Home Government Port of Baltimore completes dredging for second deep container berth

Port of Baltimore completes dredging for second deep container berth

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The Helen Delich Bentley Port of Baltimore completed dredging operations this week to create a second, 50-foot deep container berth at its Seagirt Marine Terminal. The project, accomplished as part of the public-private partnership between the Maryland Department of Transportation Maryland Port Administration (MDOT MPA) and Ports America Chesapeake, will allow the Port to accommodate two ultra-large ships simultaneously by the end of this year. 

“Last month I visited the Port of Baltimore and witnessed dredging operations at Seagirt firsthand,” said Gov. Larry Hogan. “The completion of a second 50-foot deep berth, along with the upcoming expansion of the Howard Street Tunnel, will significantly grow business at the Port and generate thousands of jobs in the Baltimore region.”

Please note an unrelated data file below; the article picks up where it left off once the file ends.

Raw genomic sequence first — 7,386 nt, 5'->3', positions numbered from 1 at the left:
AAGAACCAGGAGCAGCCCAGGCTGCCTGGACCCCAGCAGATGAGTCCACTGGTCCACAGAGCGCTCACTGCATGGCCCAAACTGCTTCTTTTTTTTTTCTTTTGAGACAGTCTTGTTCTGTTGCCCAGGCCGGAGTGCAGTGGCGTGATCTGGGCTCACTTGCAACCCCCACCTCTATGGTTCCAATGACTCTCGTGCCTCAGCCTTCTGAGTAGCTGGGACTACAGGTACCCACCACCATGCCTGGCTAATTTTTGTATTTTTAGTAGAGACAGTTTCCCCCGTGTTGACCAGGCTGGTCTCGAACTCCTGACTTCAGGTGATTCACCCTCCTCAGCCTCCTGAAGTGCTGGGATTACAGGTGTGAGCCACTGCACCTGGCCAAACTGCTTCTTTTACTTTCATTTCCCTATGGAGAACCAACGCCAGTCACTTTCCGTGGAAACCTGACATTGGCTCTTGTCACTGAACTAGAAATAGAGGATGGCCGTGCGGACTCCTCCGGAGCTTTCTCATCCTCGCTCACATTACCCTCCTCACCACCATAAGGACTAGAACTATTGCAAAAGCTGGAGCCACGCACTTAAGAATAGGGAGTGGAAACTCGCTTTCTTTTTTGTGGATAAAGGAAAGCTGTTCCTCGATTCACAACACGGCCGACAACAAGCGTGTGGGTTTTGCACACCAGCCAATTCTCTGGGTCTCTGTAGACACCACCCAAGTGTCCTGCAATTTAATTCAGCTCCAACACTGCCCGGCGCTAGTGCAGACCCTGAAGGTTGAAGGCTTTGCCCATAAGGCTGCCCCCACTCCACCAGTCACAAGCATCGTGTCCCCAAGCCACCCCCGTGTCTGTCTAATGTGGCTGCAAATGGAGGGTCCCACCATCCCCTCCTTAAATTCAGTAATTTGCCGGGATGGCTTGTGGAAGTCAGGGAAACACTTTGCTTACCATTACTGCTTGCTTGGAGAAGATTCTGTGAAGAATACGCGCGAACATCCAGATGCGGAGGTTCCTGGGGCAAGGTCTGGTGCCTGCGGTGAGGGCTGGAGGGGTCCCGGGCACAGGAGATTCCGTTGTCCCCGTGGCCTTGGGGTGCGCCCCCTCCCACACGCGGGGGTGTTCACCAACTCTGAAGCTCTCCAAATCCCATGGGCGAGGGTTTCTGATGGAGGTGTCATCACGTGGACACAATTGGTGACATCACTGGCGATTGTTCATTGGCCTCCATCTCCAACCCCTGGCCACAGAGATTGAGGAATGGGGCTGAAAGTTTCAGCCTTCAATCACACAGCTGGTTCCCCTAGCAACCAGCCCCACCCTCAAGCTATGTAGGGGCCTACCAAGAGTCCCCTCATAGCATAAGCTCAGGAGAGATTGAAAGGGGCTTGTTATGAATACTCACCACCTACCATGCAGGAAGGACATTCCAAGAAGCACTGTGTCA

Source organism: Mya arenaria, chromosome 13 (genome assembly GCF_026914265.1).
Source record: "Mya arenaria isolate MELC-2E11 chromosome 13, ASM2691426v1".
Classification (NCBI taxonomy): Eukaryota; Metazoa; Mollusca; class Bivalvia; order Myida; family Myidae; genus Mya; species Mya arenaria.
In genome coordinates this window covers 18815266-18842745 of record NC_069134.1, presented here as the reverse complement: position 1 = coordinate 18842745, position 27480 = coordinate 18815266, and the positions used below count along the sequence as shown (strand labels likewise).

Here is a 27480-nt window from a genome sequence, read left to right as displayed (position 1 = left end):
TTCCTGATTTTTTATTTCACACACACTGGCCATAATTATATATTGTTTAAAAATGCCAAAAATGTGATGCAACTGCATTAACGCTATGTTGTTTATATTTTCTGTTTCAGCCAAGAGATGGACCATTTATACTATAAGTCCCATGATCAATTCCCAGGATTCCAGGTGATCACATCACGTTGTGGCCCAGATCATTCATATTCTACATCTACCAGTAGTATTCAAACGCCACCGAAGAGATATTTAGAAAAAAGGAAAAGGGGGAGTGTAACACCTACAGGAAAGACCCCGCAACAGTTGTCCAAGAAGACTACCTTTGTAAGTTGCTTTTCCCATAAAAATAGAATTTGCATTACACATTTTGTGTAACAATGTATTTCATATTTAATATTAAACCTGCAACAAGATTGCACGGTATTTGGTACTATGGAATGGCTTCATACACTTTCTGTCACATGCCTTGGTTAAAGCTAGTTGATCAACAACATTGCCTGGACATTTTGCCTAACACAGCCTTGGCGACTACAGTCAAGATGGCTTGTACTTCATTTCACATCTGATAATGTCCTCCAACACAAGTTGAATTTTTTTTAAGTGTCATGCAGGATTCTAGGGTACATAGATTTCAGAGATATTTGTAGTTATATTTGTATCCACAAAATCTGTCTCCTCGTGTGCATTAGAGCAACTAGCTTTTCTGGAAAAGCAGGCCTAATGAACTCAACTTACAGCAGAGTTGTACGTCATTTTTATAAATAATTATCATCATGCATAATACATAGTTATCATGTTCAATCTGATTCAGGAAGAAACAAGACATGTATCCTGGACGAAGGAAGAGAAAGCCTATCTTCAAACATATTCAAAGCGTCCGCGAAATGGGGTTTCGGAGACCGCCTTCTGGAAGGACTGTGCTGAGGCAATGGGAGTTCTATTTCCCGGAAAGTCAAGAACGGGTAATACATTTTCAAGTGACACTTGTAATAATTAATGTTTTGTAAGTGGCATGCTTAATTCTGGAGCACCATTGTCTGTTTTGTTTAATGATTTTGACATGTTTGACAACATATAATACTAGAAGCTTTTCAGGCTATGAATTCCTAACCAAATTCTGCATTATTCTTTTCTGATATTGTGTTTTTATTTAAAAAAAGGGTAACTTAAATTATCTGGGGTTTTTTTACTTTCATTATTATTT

Dredging, which began in January and concluded April 20, was conducted by Corman Kokosing of Annapolis Junction, The company used two dredges, Koko V and Koko VI, and the SN3 unloader barge to remove more than 465,000 cubic yards of sediment. The sediment was taken to the Masonville dredged material containment facility in Baltimore and will be reused for land restoration and other purposes.

With the second 50-foot deep berth completed, four additional Neo-Panamax cranes will arrive this summer and will be operational later this year. The berth project is part of a $122.1 million investment, with $105 million from Ports America, $10.5 million from the state and $6.6 million in federal funding. Ports America Chesapeake is also investing an additional $61 million into Seagirt for additional equipment, infrastructure enhancements and technology upgrades.

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The planned expansion of the 126-year-old Howard Street Tunnel in Baltimore will accommodate double-stacked rail cars moving cargo to and from the Port, improving capacity from Baltimore to rail lines up and down the East Coast. That project is also benefitting from public-private investment between the federal government, Maryland, CSX and others. Pending final National Environmental Policy Act approval, CSX will complete final engineering and permitting, with construction expected late this year.

The public-private partnership between MDOT MPA and Seagirt operator Ports America Chesapeake was signed in 2010 in the wake of a national recession. The P3 has generated thousands of jobs and continues to result in increased tax revenue for the state and funds for the Transportation Trust Fund.

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